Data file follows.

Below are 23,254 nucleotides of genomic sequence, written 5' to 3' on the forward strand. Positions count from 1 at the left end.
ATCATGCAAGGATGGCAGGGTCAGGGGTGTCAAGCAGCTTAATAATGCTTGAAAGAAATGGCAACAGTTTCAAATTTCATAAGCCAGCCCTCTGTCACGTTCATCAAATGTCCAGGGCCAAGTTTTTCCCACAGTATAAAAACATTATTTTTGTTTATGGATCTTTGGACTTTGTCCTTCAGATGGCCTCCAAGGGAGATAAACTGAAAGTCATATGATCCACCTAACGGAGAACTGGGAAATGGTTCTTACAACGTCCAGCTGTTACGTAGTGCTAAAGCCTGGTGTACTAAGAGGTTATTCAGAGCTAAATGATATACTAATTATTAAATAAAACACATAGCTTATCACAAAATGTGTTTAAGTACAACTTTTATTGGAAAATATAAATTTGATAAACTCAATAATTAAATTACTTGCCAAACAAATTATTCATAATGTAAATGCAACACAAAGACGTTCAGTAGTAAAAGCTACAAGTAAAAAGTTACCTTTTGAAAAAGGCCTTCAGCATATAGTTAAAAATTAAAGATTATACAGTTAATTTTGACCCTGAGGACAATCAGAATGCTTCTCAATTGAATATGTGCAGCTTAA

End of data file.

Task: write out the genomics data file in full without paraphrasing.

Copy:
Below are 23,254 nucleotides of genomic sequence, written 5' to 3' on the forward strand. Positions count from 1 at the left end.
ATCATGCAAGGATGGCAGGGTCAGGGGTGTCAAGCAGCTTAATAATGCTTGAAAGAAATGGCAACAGTTTCAAATTTCATAAGCCAGCCCTCTGTCACGTTCATCAAATGTCCAGGGCCAAGTTTTTCCCACAGTATAAAAACATTATTTTTGTTTATGGATCTTTGGACTTTGTCCTTCAGATGGCCTCCAAGGGAGATAAACTGAAAGTCATATGATCCACCTAACGGAGAACTGGGAAATGGTTCTTACAACGTCCAGCTGTTACGTAGTGCTAAAGCCTGGTGTACTAAGAGGTTATTCAGAGCTAAATGATATACTAATTATTAAATAAAACACATAGCTTATCACAAAATGTGTTTAAGTACAACTTTTATTGGAAAATATAAATTTGATAAACTCAATAATTAAATTACTTGCCAAACAAATTATTCATAATGTAAATGCAACACAAAGACGTTCAGTAGTAAAAGCTACAAGTAAAAAGTTACCTTTTGAAAAAGGCCTTCAGCATATAGTTAAAAATTAAAGATTATACAGTTAATTTTGACCCTGAGGACAATCAGAATGCTTCTCAATTGAATATGTGCAGCTTAA